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Keeping Kids Engaged During Indoor Recess

When the snow is blowing or it’s pouring rain, it’s a sure sign that recess will be indoors.  Andrea Kenna is an art teacher at Landmark Academy at Reunion. She says the changing weather means teachers have to get creative when it comes to finding ways for kids to burn off energy and stay engaged during the school day.

"I went to my principal and suggested encouraging hands-on play, movement, and activities that enhance creativity. I found a link on Pinterest with various ideas and shared it school-wide. It's essential to move away from just sitting in front of screens," She stated after a particularly cold stretch earlier this year.

On indoor recess days, Kenna advocates for play-based centers to foster creativity, incorporating activities like blocks, marble games, drawing pictures, origami, Play-Doh, and geoboards.

Students playing with Play Doh

For group activities, Kenna has found classic games like Heads Up Seven Up, Hangman, and Four Corners are often popular with students of all ages. She also encourages setting up free-choice centers, enabling students to move between tables with different activities, promoting social interaction, and essential skills like conflict resolution.

Students playing with toy animals

For individual activities, Kenna feels it’s important to give students options. "I feel like when kids can discover on their own, they master it better than if you're showing them what to do. It's about exploration and building those neural pathways," she remarked. Techniques like these have helped Landmark Academy outperform the local district for the past 14 years.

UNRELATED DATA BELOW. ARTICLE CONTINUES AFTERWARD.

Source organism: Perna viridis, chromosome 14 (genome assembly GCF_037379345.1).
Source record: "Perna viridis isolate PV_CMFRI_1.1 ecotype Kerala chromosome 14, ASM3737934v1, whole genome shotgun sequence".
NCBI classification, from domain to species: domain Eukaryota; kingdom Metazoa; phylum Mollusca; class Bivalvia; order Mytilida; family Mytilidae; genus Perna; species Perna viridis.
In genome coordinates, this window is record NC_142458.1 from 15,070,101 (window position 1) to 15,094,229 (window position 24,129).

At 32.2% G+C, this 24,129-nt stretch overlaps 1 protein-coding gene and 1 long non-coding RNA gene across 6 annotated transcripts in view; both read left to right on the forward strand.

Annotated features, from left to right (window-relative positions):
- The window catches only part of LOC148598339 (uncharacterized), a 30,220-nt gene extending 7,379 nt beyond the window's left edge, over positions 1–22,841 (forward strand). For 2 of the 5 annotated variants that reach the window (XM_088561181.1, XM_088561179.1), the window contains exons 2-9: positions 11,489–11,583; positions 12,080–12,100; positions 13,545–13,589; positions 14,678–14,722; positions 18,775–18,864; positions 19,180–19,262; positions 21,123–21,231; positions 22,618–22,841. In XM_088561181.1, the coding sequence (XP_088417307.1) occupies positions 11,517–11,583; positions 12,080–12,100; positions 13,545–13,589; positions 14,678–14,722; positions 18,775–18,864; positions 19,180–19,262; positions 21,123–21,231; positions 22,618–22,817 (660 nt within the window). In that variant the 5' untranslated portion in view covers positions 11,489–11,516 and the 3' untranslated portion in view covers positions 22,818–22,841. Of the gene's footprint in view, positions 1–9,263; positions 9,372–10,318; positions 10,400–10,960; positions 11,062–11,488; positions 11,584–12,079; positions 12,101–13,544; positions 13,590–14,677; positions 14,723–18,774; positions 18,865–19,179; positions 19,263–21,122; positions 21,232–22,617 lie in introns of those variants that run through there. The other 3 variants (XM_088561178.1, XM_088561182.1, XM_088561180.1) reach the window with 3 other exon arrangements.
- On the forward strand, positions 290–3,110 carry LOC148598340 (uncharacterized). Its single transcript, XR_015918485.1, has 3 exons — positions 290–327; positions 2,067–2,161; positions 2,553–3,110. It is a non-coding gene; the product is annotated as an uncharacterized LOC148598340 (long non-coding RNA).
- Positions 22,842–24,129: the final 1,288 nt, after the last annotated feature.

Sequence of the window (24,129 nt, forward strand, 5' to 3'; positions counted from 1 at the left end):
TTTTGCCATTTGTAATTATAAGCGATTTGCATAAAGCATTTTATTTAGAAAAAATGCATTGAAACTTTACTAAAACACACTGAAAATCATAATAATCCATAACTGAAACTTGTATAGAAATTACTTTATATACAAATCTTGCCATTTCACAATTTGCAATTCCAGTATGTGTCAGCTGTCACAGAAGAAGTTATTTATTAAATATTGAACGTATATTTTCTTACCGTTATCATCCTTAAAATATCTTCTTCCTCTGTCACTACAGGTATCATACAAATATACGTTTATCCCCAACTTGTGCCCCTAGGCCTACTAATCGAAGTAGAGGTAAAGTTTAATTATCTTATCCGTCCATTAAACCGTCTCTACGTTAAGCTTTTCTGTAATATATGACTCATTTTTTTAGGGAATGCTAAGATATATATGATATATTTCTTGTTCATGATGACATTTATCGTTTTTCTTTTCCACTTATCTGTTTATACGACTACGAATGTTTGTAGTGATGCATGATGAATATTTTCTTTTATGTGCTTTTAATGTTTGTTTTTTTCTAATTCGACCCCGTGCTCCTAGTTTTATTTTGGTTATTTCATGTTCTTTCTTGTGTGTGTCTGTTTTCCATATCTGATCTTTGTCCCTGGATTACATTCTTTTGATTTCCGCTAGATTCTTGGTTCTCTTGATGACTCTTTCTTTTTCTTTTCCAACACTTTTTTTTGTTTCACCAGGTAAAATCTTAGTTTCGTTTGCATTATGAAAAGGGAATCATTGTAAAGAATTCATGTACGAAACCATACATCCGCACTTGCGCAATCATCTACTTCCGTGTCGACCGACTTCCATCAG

Student with tower she built

Kenna's approach goes beyond engaging students; it creates a positive culture in her art room. Students are excited to participate, motivated by the freedom of choice and the multi-sensory experience she provides. She encourages teachers and parents to explore alternatives to screen time, suggesting activities that involve guided drawing videos on YouTube and emphasizing the detrimental effects excessive technology use can have on creativity.

Kenna shared that as students spend more time on computers, there’s often a decline in fine motor skills and hand strength, which is part of the reason she started an after-school art club. It offers students activities that allow them to use their hands instead of relying solely on technology.

"Kids love to just be given options and the freedom to choose what they want to do. Offering a variety of materials, from paper and drawing tools to recyclables and masking tape, allows them to unleash their creativity," she explained.

Great job Ms. Kenna on providing fun ways to keep students engaged and learning! 

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About Landmark Academy at Reunion 
Landmark Academy at Reunion is a tuition-free, public charter school in Commerce City, Colorado, serving students in kindergarten through eighth grade. It is part of the National Heritage Academies network, which includes more than 100 tuition-free, public charter schools serving more than 65,000 students in kindergarten through 12th grade across nine states. For more information, visit

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